Evidence Base & Data Directory
A free online database and directory of European research and evidence on children’s and young people’s digital lives.
Together with partners and collaborators in 35 countries, we created a database that collates more than 1,700 publications and 1,300 studies from across Europe published since 2014. Every piece collated was coded by our partnering experts, and its key insights are translated to English, regardless of original language of publication. Furthermore, the coder experts recorded main topics, implications for stakeholders and much more, making this resource both a more accessible gateway to evidence and a much-needed systematisation tool of the diverse and heterogenous evidence on the topic available in Europe.
The CO:RE Evidence Base offers many functionalities. Amongst others, all publication and study entries are browsable by stakeholder implications. That means users can filter entries to view only the ones addressing implications for parents, educators or policymakers. Second, every publication entry is linked to at least one study entry. That means that users can trace publication findings back to the study that generated the empirical data in the first place. Hence, users can understand conclusions published in their contexts of origin.
The CO:RE Data Directory, a feature especially for academic and research-interested users, lists all study entries with empirical data available for re-analysis. This means that if an Evidence Base study entry was coded as having its empirical data available in an online repository and attainable for re-analysis, the study entry as well as additional information on how to obtain the data are automatically listed in the data directory.
The CO:RE data explorer provides a quick access to data on children's online experiences in Europe. It is an extract of the data collected as part of the EU Kids Online survey 2020 (cf. Smahel et al. 2020).
We, the members of the CO:RE project consortium (1-10), are beyond grateful to our supporters and contributors, and the more than 100 individual coders across Europe, who made this great collective achievement possible.
We thank our collaborators at
Paris Lodron University of Salzburg, Austria (11),
Vrije Universiteit Brussel, Belgium (12),
Sofia University, Bulgaria (13),
Zagreb University, Croatia (14),
Cyprus Neuroscience & Technology Institute (15),
Masaryk University, Czechia (16),
IT University of Copenhagen, Denmark (17),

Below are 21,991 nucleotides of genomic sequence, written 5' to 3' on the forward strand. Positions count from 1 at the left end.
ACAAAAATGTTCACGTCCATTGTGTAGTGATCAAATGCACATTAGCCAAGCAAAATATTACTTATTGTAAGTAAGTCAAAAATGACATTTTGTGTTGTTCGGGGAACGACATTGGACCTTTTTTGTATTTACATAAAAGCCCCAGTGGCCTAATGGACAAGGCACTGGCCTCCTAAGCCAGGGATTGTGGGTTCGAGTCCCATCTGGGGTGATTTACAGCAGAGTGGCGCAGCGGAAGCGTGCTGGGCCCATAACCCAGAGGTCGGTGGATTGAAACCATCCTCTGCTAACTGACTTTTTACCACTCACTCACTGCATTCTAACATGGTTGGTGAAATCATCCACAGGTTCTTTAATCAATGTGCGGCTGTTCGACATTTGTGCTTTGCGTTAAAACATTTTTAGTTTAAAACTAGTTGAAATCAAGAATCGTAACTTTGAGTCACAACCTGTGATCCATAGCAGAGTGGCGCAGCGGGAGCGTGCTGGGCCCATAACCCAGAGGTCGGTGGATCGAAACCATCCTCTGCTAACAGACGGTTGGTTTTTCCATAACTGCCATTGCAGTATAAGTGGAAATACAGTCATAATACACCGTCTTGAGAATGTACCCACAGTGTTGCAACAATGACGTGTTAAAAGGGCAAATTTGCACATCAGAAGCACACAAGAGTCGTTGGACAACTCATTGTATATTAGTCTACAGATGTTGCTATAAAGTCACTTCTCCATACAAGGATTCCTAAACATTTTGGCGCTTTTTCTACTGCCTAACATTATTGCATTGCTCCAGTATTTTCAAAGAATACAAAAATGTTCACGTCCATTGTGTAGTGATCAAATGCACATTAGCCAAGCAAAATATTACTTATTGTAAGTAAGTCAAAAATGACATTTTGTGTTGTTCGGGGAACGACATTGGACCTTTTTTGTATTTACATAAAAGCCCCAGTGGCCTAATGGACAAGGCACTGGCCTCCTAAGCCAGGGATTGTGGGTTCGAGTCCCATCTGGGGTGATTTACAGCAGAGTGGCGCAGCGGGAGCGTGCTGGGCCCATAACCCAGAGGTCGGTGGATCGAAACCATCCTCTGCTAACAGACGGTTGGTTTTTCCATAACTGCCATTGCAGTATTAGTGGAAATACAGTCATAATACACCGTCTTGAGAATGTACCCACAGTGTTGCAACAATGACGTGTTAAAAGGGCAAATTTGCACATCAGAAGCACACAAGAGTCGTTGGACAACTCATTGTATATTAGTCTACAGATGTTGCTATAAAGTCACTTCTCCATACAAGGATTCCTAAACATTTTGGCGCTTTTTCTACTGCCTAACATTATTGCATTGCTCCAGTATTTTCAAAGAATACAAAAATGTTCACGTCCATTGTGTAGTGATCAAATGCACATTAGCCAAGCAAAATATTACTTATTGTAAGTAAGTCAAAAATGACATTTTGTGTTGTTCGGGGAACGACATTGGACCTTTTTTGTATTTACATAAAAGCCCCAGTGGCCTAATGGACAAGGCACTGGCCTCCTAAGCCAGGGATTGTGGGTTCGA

Université Côte D'Azur | University of Nice, France (18),
National and Kapodistrian University of Athens, Greece (19),
TKSZI: Centre for Social Sciences, Hungary (20),
University of Haifa, Israel (21),
University of Latvia (22),
Vilnius University, Lithuania (23),
University of Luxembourg (24),
University of Malta (25),
Windesheim University of Applied Sciences, Netherlands (26),
Adam Mickiewicz University in Poznan, Poland (27),
Universidade NOVA de Lisboa, Portugal (28),
Association Digital Lives. Research, Education and Intervention (NGO), Romania (29),
University of Belgrade, Serbia (30),
Catholic University in Ruzomberok, Slovakia (31),
Univerza v Ljubliani, Slovenia (32),
Universidad del Pais Vasco / Euskal Herriko Unibertsitatea, Spain (33),
NORDICOM, Sweden (34) and
Middle East Technical University, Turkey (35).
More toolkits & resources
The team at USCS creates the evidence base of this platform. It collects all studies and publications that address children's and young people's online experiences, with a particular focus on risks, benefits, vulnerabilities and well-being, published in the affiliated 35 pan-European countries since 2014. In doing so, the team provides a structured and annotated overview of the available research and evidence on this topic. The annotations specifically address implications for stakeholders from research, education and policy-making.
The team at UNAK identifies and collates existing data sets that are available for re-analysis into one systematic and comprehensive European data directory. In doing so, the team also prepares the raw data of the latest EU Kids Online comparative survey (2020) and transfers them to an open-access social science data repository. The CO:RE data directory then lists all studies with empirical data available for re-analysis in all associated countries and cross-references to the respective study in the evidence base and to the respective data repositories and owners.
Piermarco Aroldi, PhD, is Professor of Sociology of Culture and Communication at the School of Education of Università Cattolica in Piacenza and Milan (IT), where he coordinates the Master Program in Media Education. He is Head of OssCom, Research Centre on Media and Communication. He is a member of the European research network “EUKidsOnline” since 2007 and leads the CO:RE evidence base work package.
Davide Cino is a post-doctoral researcher at the Department of Communication at Università Cattolica del Sacre Cuore in Milan (IT). His research interests focus on children's and young people's internet use, parental governance and digital dilemmas associated with young people's online presence. He is a member of the CO:RE evidence base work package team.